• Feats: Power Attack (Genedarme Bonus), Improved Antagonize (1st), Dazzling Display (Order Bonus), Combat Reflexes (Fighter Bonus), Exotic Weapon Proficiency: Katana (3rd), Combat Expertise (Lore Warden Bonus), Improved Feint (Fighter Bonus), Improved Trip (5th), Greater Trip (Fighter Bonus), Iron Will (7th), Bodyguard (Honor Guard Bonus), Horse Master (9th), Weapon Focus: katana (Rogue Bonus), Shatter Defenses (11th), Violent Display (Rogue Bonus), Dazing Assault (13th), Critical Focus (Fighter Bonus), Bleeding Critical (15th), Sneaking Precision (Fighter Bonus), Cleave (17th), Weapon Specialization: katana (Fighter Bonus), Greater Weapon Focus: katana (19th), Penetrating Strike (Fighter Bonus)
  • Abilities: Brutal Beatdown, Challenge 2/Day, Expert Trainer, Evasion, Frightening, Hair’s Breadth, Intercept, Know the Enemy, Maneuver Mastery +4, Mount, Order of the Dazzling Lotus (Romantic Tirade), Rogue Talent (Combat Trick, Weapon Training), Scholastic, Sneak Attack +1d6, Uncanny Dodge, Weapon Training: Heavy Blades, Light Blades

I’ll admit that every feat after Sneaking Precision isn’t exactly hammer in stone, especially Cleave. It’d be very easy to swap any one of those five feats out for something else if a new feat I like gets printed or I discover a huge flaw in my build that I need to patch up towards the end of the game. In terms of what I might swap it out for, Realistic Likeness is always an awesome feat to have or I could invest lightly in another combat maneuver. I could even pick up something like Combat Patrol if I wanted to; there are plenty of options I could pick from and when I’m designing a character to act as my PC, I like leaving some wriggle room so I can adjust my build as the campaign unfolds somewhat.

End game for Kyr’shin is basically just more fighter levels for more feats and tricks. His attack bonuses from Weapon Training and Weapon Focus get better, he gets neat mileage out of Know Thy Enemy and Hair’s Breadth. This is especially true of Hair’s Breadth considering how Kyr’shin is a frontline fighter with a penchant for dexterous defensive abilities. One sneak attack die isn’t much, but it’s enough to qualify Kyr’shin for Sneaking Precision, which allows him to easily make use of his Bleeding Critical feat, which was chosen because it is the only critical feat that outright improves the amount of damage you inflict to enemies on a critical hit. Between having a katana and Sneaking Precision, I should have surprisingly good uptime on Bleeding Critical.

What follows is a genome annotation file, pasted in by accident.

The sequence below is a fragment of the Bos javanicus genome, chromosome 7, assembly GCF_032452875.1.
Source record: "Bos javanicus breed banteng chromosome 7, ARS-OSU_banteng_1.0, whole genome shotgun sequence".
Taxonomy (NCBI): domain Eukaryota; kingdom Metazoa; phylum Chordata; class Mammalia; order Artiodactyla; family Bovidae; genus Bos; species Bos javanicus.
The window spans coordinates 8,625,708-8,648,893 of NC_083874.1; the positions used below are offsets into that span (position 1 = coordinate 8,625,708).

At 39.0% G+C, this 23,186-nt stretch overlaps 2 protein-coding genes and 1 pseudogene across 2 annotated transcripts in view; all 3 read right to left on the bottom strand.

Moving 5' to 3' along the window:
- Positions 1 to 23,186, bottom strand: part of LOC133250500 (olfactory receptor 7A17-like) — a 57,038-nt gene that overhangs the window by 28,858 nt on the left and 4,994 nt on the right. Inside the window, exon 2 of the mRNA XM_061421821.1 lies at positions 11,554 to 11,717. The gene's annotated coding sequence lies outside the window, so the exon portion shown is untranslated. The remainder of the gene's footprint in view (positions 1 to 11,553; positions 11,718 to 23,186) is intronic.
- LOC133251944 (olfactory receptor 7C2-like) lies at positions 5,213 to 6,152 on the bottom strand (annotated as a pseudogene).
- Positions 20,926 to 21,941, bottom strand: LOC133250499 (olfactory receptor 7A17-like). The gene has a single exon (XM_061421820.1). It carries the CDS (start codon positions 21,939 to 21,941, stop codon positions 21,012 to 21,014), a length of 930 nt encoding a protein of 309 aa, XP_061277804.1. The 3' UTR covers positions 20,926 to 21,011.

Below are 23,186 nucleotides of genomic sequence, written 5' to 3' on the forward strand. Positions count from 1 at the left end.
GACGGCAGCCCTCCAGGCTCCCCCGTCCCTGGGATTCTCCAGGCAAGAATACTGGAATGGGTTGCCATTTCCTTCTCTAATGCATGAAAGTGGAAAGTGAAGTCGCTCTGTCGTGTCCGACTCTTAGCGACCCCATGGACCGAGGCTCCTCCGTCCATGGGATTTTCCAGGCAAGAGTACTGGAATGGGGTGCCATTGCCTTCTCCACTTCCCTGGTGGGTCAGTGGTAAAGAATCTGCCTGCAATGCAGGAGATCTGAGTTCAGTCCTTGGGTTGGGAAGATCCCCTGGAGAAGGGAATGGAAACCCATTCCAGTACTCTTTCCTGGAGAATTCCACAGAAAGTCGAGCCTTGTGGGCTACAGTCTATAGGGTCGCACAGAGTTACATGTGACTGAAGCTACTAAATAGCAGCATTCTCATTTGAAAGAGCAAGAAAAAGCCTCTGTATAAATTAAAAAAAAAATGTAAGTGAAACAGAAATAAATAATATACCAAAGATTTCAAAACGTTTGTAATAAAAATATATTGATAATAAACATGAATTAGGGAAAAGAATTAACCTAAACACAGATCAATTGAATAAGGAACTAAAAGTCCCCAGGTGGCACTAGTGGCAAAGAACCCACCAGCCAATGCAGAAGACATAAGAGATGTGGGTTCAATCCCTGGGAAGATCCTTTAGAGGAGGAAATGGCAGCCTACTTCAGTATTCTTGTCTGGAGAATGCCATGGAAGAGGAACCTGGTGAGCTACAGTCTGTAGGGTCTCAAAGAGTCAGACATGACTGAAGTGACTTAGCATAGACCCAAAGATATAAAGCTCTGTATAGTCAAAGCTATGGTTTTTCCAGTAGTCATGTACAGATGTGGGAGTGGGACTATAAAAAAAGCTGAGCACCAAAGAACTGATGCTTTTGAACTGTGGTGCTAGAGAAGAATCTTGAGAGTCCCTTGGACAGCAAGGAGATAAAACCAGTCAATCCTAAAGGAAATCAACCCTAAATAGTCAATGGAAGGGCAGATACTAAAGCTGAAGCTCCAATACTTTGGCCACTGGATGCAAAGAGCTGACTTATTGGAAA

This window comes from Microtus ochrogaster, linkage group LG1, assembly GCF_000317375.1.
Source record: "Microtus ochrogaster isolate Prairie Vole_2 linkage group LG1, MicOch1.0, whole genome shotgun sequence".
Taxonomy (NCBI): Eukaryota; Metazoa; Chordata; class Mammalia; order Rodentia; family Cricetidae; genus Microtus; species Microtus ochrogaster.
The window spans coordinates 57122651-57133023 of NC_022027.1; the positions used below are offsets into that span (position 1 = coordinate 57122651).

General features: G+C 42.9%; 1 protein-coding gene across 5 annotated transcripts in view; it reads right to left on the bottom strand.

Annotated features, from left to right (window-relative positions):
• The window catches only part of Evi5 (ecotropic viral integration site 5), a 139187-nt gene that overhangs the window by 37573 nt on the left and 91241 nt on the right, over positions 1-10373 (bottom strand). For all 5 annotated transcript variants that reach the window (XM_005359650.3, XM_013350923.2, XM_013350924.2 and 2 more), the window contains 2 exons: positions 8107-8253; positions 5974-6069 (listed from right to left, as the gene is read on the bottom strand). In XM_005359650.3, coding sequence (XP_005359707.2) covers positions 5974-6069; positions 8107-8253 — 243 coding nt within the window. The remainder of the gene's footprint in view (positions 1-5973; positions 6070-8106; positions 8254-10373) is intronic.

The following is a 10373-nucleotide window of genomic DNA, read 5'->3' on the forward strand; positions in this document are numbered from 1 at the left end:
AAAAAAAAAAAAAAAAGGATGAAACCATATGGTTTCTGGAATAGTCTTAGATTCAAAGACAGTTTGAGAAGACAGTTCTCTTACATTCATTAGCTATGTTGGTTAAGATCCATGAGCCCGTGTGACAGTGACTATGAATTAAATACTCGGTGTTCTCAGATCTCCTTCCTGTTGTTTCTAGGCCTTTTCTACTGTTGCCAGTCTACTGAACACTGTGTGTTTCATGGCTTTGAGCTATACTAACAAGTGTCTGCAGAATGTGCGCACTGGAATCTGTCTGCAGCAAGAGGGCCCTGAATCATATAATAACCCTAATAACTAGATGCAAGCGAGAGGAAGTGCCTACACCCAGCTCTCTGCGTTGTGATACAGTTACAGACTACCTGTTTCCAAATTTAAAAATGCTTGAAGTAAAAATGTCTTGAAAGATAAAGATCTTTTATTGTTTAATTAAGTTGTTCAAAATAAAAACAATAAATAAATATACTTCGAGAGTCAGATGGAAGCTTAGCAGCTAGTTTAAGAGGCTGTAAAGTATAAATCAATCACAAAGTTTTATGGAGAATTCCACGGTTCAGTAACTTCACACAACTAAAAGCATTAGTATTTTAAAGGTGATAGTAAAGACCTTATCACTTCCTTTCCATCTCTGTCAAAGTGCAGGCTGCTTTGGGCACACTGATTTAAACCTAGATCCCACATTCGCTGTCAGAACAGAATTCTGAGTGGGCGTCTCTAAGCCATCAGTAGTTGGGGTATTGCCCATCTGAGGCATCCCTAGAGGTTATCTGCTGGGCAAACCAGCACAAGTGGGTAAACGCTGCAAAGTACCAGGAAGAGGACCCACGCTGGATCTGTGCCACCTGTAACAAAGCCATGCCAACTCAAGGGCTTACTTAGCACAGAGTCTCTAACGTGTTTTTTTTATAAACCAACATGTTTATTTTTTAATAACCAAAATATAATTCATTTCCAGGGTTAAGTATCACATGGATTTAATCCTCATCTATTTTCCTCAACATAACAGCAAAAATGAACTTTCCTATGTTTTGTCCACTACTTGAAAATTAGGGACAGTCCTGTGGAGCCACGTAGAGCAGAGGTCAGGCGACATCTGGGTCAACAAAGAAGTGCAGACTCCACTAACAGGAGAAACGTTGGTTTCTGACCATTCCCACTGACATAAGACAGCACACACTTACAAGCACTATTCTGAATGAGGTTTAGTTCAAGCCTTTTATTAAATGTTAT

Throughout the campaign, my GM hinted that we were gong Mythic with this campaign, so I sat down and thought about what path abilities I would like Kyr’shin to have. Playing off his role as a combat maneuver specialist, I knew I would probably need some combination of champion and trickster. He’s what I came up with to supplement this build:

  • Mythic Path: Trickster (Sudden Strike)
  • Path Abilities: Display of Charisma (1st), Deadly Dodge (2nd), Maneuver Expert (3rd), Combat Trickery (4th), Path Dabbling: Retributive Reach (5th), Precision Critical (6th), Impossible Speed (Bonus), Fleet Warrior (7th), Crusader (8th), Down Like Dominos (9th), Longevity (10th)
  • Mythic Feats: Combat Reflexes (1st), Dual Path: Champion (3rd), Power Attack (5th), Extra Path Ability (7th), Combat Expertise (9th)

Most of the mythic powers I’ve selected augment Kyr’shin’s ability to do what he does best: avoid getting hit and penalize his opponents in combat. Display of Charisma is an awesome path ability for this build: it gives me a +20 on Intimidate or Bluff checks when I really need to get my special actions off or can help me immensely in roleplaying situations. Deadly Dodge is the bread and butter of my defensive abilities, granting a huge bonus to AC and a free attack of opportunity if an opponent misses me. Speaking of attacks of opportunity, Combat Reflexes (Mythic) gives me an infinite number of them. Awesome! Retributive Reach allows me to hit foes with my attacks of opportunity from farther away and Down Like Dominos allows me to potentially trip more opponents, which means more attacks of opportunity! Huzzah!